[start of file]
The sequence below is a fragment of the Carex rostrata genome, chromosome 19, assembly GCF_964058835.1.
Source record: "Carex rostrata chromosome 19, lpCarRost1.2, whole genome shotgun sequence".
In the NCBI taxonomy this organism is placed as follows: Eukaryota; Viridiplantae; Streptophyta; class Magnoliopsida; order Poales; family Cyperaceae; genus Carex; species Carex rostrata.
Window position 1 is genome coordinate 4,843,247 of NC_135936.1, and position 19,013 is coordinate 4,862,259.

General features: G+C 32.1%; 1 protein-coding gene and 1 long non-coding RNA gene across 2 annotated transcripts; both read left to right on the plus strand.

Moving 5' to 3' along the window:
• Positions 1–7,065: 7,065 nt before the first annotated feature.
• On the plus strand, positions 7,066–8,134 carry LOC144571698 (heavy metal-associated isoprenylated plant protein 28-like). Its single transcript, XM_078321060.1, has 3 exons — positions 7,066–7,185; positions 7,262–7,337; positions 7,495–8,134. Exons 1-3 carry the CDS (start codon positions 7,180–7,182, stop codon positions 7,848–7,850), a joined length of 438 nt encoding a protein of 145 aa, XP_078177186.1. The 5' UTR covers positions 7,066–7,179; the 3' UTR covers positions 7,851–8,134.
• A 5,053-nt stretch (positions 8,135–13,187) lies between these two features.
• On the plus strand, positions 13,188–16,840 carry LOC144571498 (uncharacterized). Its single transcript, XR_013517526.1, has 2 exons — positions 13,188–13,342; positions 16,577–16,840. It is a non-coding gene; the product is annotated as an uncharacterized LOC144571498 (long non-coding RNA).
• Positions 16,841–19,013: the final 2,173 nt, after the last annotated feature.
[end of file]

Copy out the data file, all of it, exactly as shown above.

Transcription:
The sequence below is a fragment of the Carex rostrata genome, chromosome 19, assembly GCF_964058835.1.
Source record: "Carex rostrata chromosome 19, lpCarRost1.2, whole genome shotgun sequence".
In the NCBI taxonomy this organism is placed as follows: Eukaryota; Viridiplantae; Streptophyta; class Magnoliopsida; order Poales; family Cyperaceae; genus Carex; species Carex rostrata.
Window position 1 is genome coordinate 4,843,247 of NC_135936.1, and position 19,013 is coordinate 4,862,259.

General features: G+C 32.1%; 1 protein-coding gene and 1 long non-coding RNA gene across 2 annotated transcripts; both read left to right on the plus strand.

Moving 5' to 3' along the window:
• Positions 1–7,065: 7,065 nt before the first annotated feature.
• On the plus strand, positions 7,066–8,134 carry LOC144571698 (heavy metal-associated isoprenylated plant protein 28-like). Its single transcript, XM_078321060.1, has 3 exons — positions 7,066–7,185; positions 7,262–7,337; positions 7,495–8,134. Exons 1-3 carry the CDS (start codon positions 7,180–7,182, stop codon positions 7,848–7,850), a joined length of 438 nt encoding a protein of 145 aa, XP_078177186.1. The 5' UTR covers positions 7,066–7,179; the 3' UTR covers positions 7,851–8,134.
• A 5,053-nt stretch (positions 8,135–13,187) lies between these two features.
• On the plus strand, positions 13,188–16,840 carry LOC144571498 (uncharacterized). Its single transcript, XR_013517526.1, has 2 exons — positions 13,188–13,342; positions 16,577–16,840. It is a non-coding gene; the product is annotated as an uncharacterized LOC144571498 (long non-coding RNA).
• Positions 16,841–19,013: the final 2,173 nt, after the last annotated feature.